Friday, 10 April 2009

Magic of Wallcreeper's

Something a wrote a while ago. Picture is of the rock face at Gabardito

Sunday 21 May 2006

Why is Wallcreeper the most sought after bird on every trip I have led to the Spanish Pyrenees, the bird that seems to sum up these wild mountains. The species that on the first day of the holiday we take the group in search of under the towering rock face of Gabardito, so that we have time to try again here later in the week should we fail?

Wallcreeper the bird that each year without fail members of the party will sidle up to me in the departure hall at Stansted, and ask in a whisper “Its not that I’m a twitcher or anything, but I’d really like to see a Wallcreeper. What chance have we got?”

I feel that part of this birds appeal must lie in its association with high, wild, inaccessible places like the Pyrenees. To have seen one means that you have joined a small select club of birdwatchers.

The walk to Gabardito starts in a small car park next to a Refugio, on the edge of an alpine meadow ringed by mountain peaks that are over flown by Griffon Vultures and the occasional Lammergeir. From here it is an uphill walk along a narrow side valley, gaining height as we pass through Beech woods and Pine clad rocky slopes. The surface of the path is a little uneven in places and has a steep drop on one side. Choughs fly overhead their metallic calls echoing around us. Different members of the group handle this ascent in their own way. For some it is an easy uphill walk, others describe it as ‘hard’ as much for the overwhelming and unfamiliar mountain scenery as the physical exertion involved.

Even when you are in the right place you have no certainty of success and again even when the bird has been spotted you, the individual who has been guided to this time and place, have to work hard to follow the directions across the almost featureless rock-face so that you can spot a small, well camouflaged and distant bird. To have done this gives you not only a buzz but also a sense of ownership of the sighting a sense of satisfaction of having worked for your bird.

So after all the exertion of the climb, the giddying drops to the side of the path, the wait whilst you and the guide scan the vast rock face for this small well camouflaged bird, followed by the anxious moments whilst you try and find the bird in your binoculars. Then you get onto it and can enjoy the moment, watching a small purple, black and grey bird with scimitar beak and butterfly wings, the shared excitement with your fellow travellers and of course the anticipation of being able to tell friends back home of your successful journey into the Wallcreeper’s mountain home.

Yet after all this I am often surprised, that when it comes to the end of a week full of wonderful wildlife and landscape experiences in this amazing corner of Wild Spain, and I ask the group for their bird of trip or Champagne moment, Wallcreeper will often not feature on either list despite having been seen by everyone. Is this because this unique bird’s legend out does the reality of its appearance, or is it because in the guests hearts they expect to see one and it is the unexpected surprises that really etch themselves onto folks memories?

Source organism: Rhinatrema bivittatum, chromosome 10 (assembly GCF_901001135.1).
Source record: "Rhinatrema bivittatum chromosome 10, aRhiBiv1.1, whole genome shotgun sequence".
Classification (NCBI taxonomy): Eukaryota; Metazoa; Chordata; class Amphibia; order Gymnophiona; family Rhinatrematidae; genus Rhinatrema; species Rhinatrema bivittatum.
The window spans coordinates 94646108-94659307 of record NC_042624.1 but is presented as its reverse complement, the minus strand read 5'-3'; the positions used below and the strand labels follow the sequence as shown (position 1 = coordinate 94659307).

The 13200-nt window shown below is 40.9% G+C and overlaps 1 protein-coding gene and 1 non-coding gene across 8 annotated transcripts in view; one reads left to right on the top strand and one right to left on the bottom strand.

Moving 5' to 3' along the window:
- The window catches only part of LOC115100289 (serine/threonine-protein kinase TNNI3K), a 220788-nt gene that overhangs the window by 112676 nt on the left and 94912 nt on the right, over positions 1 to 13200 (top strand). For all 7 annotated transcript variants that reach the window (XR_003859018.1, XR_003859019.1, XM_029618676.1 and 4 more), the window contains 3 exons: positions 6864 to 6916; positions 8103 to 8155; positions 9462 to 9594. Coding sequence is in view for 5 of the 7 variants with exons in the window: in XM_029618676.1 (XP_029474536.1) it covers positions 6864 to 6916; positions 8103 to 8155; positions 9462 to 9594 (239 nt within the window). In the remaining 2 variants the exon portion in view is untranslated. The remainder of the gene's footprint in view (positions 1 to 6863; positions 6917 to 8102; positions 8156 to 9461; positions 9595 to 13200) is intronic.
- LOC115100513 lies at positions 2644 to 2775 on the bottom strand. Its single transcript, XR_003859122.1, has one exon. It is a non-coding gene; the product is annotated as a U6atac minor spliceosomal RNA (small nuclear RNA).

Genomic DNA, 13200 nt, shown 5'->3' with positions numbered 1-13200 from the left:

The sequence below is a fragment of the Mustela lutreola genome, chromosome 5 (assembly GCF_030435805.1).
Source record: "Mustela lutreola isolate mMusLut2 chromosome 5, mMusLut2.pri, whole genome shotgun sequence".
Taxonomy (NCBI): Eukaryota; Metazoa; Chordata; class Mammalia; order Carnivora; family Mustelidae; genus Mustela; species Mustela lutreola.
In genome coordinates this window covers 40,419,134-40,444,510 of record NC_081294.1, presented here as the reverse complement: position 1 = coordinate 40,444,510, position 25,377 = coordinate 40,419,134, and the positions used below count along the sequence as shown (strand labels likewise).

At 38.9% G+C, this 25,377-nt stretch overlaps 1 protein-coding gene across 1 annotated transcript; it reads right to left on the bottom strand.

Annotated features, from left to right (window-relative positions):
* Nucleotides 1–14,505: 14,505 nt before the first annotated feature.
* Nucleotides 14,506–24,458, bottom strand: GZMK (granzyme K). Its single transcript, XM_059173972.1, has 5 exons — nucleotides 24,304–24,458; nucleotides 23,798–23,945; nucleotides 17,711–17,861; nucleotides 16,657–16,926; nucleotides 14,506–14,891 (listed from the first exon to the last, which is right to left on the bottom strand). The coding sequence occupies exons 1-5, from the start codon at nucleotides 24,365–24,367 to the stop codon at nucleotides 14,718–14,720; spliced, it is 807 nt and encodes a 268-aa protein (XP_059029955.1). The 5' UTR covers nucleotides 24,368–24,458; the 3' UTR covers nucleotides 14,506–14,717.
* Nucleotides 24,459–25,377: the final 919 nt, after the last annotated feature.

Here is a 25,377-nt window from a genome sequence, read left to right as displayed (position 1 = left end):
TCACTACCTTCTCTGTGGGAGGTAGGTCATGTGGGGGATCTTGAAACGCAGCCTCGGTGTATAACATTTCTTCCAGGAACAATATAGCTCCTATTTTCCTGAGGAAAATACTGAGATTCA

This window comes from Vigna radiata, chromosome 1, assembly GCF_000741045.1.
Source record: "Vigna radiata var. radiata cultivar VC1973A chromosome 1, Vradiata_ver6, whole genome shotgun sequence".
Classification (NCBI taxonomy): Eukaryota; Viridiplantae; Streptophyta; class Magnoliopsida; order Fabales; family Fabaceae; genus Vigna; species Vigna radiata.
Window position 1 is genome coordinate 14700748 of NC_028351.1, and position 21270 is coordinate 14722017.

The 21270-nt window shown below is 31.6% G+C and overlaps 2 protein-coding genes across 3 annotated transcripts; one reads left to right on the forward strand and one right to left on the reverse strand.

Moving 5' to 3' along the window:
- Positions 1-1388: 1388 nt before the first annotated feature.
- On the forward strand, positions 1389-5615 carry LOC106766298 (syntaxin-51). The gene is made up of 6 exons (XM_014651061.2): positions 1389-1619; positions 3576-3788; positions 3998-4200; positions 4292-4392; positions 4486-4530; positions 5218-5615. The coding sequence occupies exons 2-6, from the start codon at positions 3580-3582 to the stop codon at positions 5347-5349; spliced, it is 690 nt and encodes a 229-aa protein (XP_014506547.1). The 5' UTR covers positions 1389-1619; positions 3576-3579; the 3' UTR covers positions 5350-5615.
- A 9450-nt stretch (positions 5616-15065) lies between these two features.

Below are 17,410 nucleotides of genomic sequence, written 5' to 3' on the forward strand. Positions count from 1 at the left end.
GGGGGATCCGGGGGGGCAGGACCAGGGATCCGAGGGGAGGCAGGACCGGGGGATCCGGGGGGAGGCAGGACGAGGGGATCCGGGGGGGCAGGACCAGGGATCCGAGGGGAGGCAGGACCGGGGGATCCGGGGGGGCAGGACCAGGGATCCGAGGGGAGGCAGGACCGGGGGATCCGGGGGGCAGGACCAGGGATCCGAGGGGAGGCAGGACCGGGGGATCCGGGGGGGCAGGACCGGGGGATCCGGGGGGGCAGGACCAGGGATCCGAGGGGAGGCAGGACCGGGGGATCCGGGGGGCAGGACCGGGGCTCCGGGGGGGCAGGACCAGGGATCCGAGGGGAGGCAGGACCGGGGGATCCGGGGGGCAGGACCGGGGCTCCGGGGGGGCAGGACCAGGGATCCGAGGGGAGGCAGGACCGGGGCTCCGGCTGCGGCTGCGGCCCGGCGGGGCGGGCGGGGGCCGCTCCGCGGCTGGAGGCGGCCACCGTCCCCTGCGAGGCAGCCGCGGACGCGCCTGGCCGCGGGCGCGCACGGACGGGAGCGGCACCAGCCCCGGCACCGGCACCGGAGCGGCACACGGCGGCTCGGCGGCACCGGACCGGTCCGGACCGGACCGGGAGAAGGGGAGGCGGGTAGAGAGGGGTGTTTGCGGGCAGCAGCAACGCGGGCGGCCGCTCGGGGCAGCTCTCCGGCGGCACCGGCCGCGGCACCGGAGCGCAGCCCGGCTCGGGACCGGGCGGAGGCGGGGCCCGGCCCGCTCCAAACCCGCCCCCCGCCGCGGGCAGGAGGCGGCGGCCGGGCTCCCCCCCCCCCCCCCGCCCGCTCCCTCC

For a picture of a Wallcreeper see my earlier post

Thursday, 9 April 2009

Singing Robin

The 'tame' Robin's in the car park at Titchwell are as much a part of the birding experience as the Avocet's on the lagoons. Pull up, open your door and wait for them to land on your wing mirrors. Or as has happened to me wait, for one to investigate your cars foot well. If you are feeling generous you can buy a tub of meal worms in the visitor centre to take back to the car park to feed the Robins with.

Sunday, 5 April 2009

Titchwell Teal

With the sun setting behind you the light at Titchwell is always at its best in the evening. Yesterday I had a hour in the Parrinder Hide mostly with good light. A small flock of half a dozen Sand Martins hawked for insects over the west bank path and an adult Mediterranean Gull rubbed shoulders with the Black Headed Gulls on the Fresh Marsh. A Common Snipe fed right below the hide a few feet from my camera lens but as I have recently shown pictures of bird doing just this I thought I would post a couple of shots of a male teal.

With one's attention drawn to the first flush of spring migrants, it can be easy to forget how splendid wildfowl can look at this time of year. The Teal at Titchwell glowed in the evening light and when not busy feeding the males would occasionally fight.